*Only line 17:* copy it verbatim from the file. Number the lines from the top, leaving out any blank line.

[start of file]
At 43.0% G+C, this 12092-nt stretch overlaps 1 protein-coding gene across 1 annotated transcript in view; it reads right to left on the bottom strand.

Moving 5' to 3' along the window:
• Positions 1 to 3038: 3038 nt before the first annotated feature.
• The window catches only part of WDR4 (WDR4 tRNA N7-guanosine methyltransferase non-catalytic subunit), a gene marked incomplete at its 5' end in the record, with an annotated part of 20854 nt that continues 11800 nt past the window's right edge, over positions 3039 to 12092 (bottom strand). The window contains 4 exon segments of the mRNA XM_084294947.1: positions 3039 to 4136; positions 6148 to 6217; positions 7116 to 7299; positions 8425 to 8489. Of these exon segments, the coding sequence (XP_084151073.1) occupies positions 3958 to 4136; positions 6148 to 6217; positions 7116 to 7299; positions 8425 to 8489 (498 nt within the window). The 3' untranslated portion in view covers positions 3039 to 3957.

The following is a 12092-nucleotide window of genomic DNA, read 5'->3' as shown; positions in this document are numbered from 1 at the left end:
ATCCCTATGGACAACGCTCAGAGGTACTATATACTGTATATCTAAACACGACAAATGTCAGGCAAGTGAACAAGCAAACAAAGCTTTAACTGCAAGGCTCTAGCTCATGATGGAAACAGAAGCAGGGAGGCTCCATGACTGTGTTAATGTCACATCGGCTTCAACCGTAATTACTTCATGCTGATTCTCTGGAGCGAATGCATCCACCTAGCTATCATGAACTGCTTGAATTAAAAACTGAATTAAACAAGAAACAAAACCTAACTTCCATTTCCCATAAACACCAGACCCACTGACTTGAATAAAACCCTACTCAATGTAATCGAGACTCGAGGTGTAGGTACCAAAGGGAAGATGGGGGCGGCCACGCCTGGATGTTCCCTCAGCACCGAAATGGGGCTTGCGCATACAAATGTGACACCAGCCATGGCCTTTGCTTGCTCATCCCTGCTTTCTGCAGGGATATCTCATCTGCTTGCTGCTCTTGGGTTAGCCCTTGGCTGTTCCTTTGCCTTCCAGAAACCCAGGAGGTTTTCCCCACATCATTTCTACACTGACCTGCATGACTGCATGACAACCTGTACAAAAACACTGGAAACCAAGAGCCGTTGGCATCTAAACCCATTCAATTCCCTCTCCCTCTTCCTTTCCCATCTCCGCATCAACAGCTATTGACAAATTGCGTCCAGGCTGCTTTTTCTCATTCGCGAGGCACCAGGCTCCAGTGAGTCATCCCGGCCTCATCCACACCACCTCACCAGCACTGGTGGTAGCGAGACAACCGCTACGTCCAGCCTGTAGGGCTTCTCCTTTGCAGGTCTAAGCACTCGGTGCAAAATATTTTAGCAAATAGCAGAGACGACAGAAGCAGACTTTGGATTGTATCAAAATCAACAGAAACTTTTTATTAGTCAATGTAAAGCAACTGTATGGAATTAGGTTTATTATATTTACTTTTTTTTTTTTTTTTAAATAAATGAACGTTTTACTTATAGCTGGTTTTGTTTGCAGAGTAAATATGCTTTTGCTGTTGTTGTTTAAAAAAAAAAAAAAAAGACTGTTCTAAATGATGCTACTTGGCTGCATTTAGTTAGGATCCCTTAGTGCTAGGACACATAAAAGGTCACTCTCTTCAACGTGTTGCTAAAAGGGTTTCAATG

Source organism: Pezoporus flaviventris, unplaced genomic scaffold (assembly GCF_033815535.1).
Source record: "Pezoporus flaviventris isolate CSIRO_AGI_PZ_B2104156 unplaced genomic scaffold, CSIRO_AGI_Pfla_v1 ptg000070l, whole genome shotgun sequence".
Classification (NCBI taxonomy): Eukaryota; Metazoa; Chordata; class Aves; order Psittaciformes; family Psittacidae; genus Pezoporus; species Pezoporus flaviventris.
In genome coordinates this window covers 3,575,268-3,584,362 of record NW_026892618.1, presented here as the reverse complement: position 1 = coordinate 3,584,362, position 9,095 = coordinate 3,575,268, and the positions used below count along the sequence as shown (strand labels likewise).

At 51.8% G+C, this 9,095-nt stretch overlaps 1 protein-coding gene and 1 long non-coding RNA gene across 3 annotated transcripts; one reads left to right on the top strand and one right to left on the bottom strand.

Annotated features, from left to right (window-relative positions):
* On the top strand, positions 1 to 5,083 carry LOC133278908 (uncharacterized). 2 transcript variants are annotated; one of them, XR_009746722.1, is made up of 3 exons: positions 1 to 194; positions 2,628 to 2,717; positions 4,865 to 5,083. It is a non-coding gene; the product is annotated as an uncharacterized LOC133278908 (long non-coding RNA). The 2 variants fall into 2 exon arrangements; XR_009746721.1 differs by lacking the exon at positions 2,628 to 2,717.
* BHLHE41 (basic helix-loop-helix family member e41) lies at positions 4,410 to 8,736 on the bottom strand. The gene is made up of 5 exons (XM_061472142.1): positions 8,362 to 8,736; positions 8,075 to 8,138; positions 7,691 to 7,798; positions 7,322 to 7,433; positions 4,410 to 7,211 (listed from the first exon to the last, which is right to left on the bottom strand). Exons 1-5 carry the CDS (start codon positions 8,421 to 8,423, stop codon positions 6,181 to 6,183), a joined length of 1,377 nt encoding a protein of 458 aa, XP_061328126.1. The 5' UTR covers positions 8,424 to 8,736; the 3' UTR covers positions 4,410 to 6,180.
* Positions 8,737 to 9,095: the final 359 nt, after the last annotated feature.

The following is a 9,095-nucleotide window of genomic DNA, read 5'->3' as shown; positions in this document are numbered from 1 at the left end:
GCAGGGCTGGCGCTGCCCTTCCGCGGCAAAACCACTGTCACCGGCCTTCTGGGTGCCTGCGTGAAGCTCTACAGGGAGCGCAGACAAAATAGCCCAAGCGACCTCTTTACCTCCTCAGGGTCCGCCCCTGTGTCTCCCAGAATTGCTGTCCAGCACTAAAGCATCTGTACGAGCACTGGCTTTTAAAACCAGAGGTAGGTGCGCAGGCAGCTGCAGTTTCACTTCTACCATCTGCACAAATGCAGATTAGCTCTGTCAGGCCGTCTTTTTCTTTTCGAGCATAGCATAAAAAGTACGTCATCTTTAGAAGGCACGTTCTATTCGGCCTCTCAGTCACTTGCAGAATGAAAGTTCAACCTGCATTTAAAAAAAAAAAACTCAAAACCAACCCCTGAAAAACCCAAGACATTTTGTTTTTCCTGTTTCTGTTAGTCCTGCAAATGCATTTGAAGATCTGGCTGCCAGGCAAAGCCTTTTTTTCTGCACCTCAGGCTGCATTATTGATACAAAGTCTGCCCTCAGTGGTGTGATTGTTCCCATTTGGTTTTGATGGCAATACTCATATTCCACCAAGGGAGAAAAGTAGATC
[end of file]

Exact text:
GCAGGGCTGGCGCTGCCCTTCCGCGGCAAAACCACTGTCACCGGCCTTCTGGGTGCCTGCGTGAAGCTCTACAGGGAGCGCAGACAAAATAGCCCAAGCGACCTCTTTACCTCCTCAGGGTCCGCCCCTGTGTCTCCCAGAATTGCTGTCCAGCACTAAAGCATCTGTACGAGCACTGGCTTTTAAAACCAGAGGTAGGTGCGCAGGCAGCTGCAGTTTCACTTCTACCATCTGCACAAATGCAGATTAGCTCTGTCAGGCCGTCTTTTTCTTTTCGAGCATAGCATAAAAAGTACGTCATCTTTAGAAGGCACGTTCTATTCGGCCTCTCAGTCACTTGCAGAATGAAAGTTCAACCTGCATTTAAAAAAAAAAAACTCAAAACCAACCCCTGAAAAACCCAAGACATTTTGTTTTTCCTGTTTCTGTTAGTCCTGCAAATGCATTTGAAGATCTGGCTGCCAGGCAAAGCCTTTTTTTCTGCACCTCAGGCTGCATTATTGATACAAAGTCTGCCCTCAGTGGTGTGATTGTTCCCATTTGGTTTTGATGGCAATACTCATATTCCACCAAGGGAGAAAAGTAGATC